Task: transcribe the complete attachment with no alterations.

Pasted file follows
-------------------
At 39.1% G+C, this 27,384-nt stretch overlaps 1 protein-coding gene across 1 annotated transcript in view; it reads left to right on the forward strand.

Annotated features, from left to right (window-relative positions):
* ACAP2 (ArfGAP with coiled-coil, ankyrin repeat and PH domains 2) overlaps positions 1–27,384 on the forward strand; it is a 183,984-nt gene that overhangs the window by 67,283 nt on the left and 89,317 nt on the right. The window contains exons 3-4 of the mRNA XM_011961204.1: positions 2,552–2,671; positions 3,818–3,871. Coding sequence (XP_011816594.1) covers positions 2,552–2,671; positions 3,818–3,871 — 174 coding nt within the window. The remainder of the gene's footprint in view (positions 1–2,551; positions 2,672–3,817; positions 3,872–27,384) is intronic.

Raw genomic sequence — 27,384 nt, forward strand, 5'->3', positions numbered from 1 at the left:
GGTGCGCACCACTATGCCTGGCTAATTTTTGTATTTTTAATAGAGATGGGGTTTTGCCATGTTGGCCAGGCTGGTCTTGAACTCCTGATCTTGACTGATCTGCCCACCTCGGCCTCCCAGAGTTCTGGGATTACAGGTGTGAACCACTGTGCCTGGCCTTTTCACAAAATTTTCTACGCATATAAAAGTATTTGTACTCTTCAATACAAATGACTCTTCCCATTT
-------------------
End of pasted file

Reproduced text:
At 39.1% G+C, this 27,384-nt stretch overlaps 1 protein-coding gene across 1 annotated transcript in view; it reads left to right on the forward strand.

Annotated features, from left to right (window-relative positions):
* ACAP2 (ArfGAP with coiled-coil, ankyrin repeat and PH domains 2) overlaps positions 1–27,384 on the forward strand; it is a 183,984-nt gene that overhangs the window by 67,283 nt on the left and 89,317 nt on the right. The window contains exons 3-4 of the mRNA XM_011961204.1: positions 2,552–2,671; positions 3,818–3,871. Coding sequence (XP_011816594.1) covers positions 2,552–2,671; positions 3,818–3,871 — 174 coding nt within the window. The remainder of the gene's footprint in view (positions 1–2,551; positions 2,672–3,817; positions 3,872–27,384) is intronic.

Raw genomic sequence — 27,384 nt, forward strand, 5'->3', positions numbered from 1 at the left:
GGTGCGCACCACTATGCCTGGCTAATTTTTGTATTTTTAATAGAGATGGGGTTTTGCCATGTTGGCCAGGCTGGTCTTGAACTCCTGATCTTGACTGATCTGCCCACCTCGGCCTCCCAGAGTTCTGGGATTACAGGTGTGAACCACTGTGCCTGGCCTTTTCACAAAATTTTCTACGCATATAAAAGTATTTGTACTCTTCAATACAAATGACTCTTCCCATTT